Bank of America ("BOA or the Bank"), the 2nd largest Bank in the US by asset size, has exceeded its earnings expectation and reported a net income of USD3.53 billion in Q2 2020. However, the net revenues reported for Q2 2020 is USD22.5 billion, barely edged out analysts' estimates of USD22 billion. Net income of the Consumer Banking segment is reported at USD71 million in the 2Q 2020, which has drastically declined from USD1.8 billion recorded in Q1 2020. Federal Governments' emergency rate reductions have curbed the Bank's net interest income. The Bank has reported a net interest income of USD10.85 billion in Q2 2020, which has declined from its previous quarter as well as last year's period value. However, the non-interest income has increased and reported an income of USD11.48 billion compared to USD10.64 billion in Q1 2020 and USD10.90 billion in Q2 2020. Net interest yield rate stood at 1.87% in Q2 2020 compared to 2.33% in Q1 2020. The Bank has maintained a provision of USD5.12 billion for credit losses in Q2 2020.

BOA is feeling the effects of COVID-19 more acutely as its business is more consumer-focused. The plunge in “real” economic activity” and “actual” economic value of BOA has placed downward pressure on the Bank's consumer banking segment, which is tied to the health and financials of millions of American consumers and borrowers. Hence, BOA is considered as the most sensitive of the large banks by analysts when it comes to fluctuation in interest rates.

Let us get a detailed view of its earnings.

Net Income

BOA has reported a net income of USD3.5 billion in Q2 2020 compared to a net income of USD7.3 billion in Q2 2019. Net income of the Bank's major segment, i.e., Consumer Banking, has declined drastically in Q2 2020 and reported a net income of USD71 million compared to USD3.3 billion in Q2 2019. This is primarily due to Federal Governments emergency cut in interest rates as well as rising unemployment. The Global Wealth & Investment Management segment reported a net income of USD624 million in Q2 2020, which has also declined from the USD1.08 billion in Q2 2019. The Global Banking and Global Market segment's net income in Q2 2020 have declined from the same quarter previous year but has increased from the previous quarter's income. Net income of Global Banking and Global Market segments reported at USD726 million and USD1.90 billion in Q2 2020 compared to USD136 million and USD1.71 billion in Q1 2019. Other net income has increased to USD216 million in Q2 2020, from a net loss of USD493 million in Q1 2020 and USD9 million in Q2 2019.

Figure 1: Bof A Segment-wise Net Income Trend (in USD millions)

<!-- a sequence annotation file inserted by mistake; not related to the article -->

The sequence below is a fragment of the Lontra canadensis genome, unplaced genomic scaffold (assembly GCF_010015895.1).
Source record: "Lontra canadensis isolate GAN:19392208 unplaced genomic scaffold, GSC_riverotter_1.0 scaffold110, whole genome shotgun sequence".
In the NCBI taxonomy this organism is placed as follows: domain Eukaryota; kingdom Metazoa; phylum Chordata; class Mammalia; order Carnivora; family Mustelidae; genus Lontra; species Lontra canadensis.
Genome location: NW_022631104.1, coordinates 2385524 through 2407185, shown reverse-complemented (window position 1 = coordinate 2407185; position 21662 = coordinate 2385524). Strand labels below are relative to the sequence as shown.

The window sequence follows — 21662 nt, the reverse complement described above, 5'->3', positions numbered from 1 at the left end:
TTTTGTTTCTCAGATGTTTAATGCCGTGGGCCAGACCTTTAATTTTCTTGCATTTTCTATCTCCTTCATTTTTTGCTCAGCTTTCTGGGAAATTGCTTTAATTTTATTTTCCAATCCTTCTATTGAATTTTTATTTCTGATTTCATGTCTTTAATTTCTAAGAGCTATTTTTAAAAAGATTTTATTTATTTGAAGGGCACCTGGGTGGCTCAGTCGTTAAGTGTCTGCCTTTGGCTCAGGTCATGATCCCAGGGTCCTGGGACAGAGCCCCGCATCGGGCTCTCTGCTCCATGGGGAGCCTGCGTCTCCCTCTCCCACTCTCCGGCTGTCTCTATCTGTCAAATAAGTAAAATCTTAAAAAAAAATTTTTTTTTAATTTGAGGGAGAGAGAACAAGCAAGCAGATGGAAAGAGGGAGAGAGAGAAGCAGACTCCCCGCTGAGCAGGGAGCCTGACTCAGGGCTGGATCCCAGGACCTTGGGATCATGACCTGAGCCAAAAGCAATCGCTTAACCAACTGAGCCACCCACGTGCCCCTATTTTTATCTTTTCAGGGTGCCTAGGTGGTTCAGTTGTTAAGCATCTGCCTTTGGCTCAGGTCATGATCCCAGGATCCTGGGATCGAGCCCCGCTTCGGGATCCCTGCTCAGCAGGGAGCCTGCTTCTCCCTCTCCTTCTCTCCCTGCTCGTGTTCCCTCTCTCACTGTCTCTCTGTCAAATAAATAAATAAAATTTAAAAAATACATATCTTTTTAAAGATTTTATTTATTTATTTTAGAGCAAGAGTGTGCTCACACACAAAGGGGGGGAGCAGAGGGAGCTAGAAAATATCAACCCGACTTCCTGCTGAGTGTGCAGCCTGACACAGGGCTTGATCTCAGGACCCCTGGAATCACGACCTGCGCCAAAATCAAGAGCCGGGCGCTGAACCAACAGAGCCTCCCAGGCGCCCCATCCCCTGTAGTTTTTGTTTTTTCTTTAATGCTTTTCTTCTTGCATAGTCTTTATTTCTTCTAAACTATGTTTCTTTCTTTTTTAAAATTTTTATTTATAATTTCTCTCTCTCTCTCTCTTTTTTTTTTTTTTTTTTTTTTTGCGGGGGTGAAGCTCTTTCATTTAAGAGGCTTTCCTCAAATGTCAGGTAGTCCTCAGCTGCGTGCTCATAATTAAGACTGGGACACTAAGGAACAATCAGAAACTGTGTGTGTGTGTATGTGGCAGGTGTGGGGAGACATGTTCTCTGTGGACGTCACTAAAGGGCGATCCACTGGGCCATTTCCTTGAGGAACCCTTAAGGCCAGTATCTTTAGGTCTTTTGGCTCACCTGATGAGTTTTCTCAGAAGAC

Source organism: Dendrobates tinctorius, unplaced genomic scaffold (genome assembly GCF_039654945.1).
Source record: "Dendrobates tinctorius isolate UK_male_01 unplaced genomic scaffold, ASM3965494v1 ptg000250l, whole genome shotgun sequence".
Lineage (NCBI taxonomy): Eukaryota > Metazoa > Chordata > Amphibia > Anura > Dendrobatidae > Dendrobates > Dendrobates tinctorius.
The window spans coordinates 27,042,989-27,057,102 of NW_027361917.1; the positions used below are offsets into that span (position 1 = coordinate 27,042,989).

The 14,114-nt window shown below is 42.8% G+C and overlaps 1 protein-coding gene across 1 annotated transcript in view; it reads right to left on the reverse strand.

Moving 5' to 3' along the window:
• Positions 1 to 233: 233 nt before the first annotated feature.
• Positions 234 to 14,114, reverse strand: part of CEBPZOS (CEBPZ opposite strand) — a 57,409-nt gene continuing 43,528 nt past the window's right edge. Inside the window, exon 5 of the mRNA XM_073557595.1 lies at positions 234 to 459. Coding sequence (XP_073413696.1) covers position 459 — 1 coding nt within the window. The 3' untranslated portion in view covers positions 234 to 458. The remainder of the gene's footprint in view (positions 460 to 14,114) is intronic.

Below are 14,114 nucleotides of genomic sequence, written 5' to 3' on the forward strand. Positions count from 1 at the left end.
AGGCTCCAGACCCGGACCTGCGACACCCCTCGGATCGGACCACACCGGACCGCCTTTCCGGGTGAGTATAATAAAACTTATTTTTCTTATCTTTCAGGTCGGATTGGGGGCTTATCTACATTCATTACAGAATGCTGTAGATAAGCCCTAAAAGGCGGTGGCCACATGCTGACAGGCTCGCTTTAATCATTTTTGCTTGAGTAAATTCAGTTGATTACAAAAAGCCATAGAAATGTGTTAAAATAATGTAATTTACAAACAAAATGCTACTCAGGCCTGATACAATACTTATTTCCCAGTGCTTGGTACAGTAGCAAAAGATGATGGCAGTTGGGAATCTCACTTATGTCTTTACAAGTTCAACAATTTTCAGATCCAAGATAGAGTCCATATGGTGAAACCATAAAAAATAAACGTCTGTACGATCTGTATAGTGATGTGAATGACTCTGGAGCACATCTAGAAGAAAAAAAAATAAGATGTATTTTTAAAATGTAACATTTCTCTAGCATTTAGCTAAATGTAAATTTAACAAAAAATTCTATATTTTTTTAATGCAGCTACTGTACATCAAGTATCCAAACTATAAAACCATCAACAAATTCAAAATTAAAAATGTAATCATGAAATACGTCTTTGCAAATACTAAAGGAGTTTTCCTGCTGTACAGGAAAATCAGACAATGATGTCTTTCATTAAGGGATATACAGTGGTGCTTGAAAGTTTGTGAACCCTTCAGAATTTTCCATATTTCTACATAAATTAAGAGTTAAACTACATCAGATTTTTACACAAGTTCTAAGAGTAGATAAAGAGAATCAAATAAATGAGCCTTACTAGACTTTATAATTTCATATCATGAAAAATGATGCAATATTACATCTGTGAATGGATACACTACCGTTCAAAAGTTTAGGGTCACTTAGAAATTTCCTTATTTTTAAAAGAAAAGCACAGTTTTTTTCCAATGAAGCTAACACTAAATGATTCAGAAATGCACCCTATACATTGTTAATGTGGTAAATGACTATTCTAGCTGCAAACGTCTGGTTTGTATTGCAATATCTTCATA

Source: Bank of America Earnings Release, 2Q 2020

Net Interest Income & Non-Interest Income

BOA reported a net interest income of USD10.85 billion in Q2 2020 compared to USD12.19 billion in Q2 2019. The net interest income has declined with interest rate cuts by the Federal Reserve. However, non-interest income has increased to USD11.48 billion in Q2 2020 from USD10.90 billion in Q2 2019, primarily because of an increase in underwriting income and financial advisory services.

Figure 2: B of A Net Interest Income & Non-Interest Income (in USD millions)

Source: Bank of America Earnings Release, 2Q 2020

Profit Provisioned for Credit Losses

BOA reserved 72% of its pre-provision profit as a provision for credit losses. The Bank has provisioned 97% of total Consumer Banking segment profit for credit losses followed by Global Banking segment with a provision of 65.3% of the pre-provision profit. The Bank has reserved 14.1%, 3.9% and 3.7% pre-provision profit of Global Wealth & Investment Management, Global markets and other segments, respectively.

Figure 3: B of A Profit Provisioned for Credit Losses (in %)

 

Source: Bank of America Earnings Release, 2Q 2020

Return-on-Equity (ROE)

BOA's ROE has declined to 5.3% in the Q2 2020 from 11.0% in Q2 2019. The drastic decline in the Consumer Banking profit has impacted the ROE of the Bank.

Figure 4: B of A Return-on-Equity(in %)

 

Source: Bank of America Earnings Release, 2Q 2020

Net Interest Margin

The net interest margins is an indicator of the Bank's ability to lend money at an interest rate higher than the interest rate it pays on its deposits. The emergency cut of interest rate by the Fed has put downward pressure on its net interest margins. Notably, net interest rate margin of BOA has declined from 2.4% in Q2 2019 to 1.9% in Q2 2020.

 

Figure 5: BofA Net Interest Margin (in %)

Source: Bank of America Earnings Release, 2Q 2020

Balance Sheet Interest Rate Analysis

Earning Assets

The interest rate of BOA declined in Q2 2020. The interest rate of trading assets declined primarily because of a significant decline in the interest rates of Federal deposits, time deposits and short-term investments and Federal securities borrowed under the agreement of reselling in Q2 2020. The interest rate of commercial assets has declined primarily because of a decline in interest rates of the commercial real estate sector. The interest rate of the Consumer Banking segment declined with the decline in the interest rates of home equity sector.

Figure 6: Earning Assets Interest Rate Analysis (in %)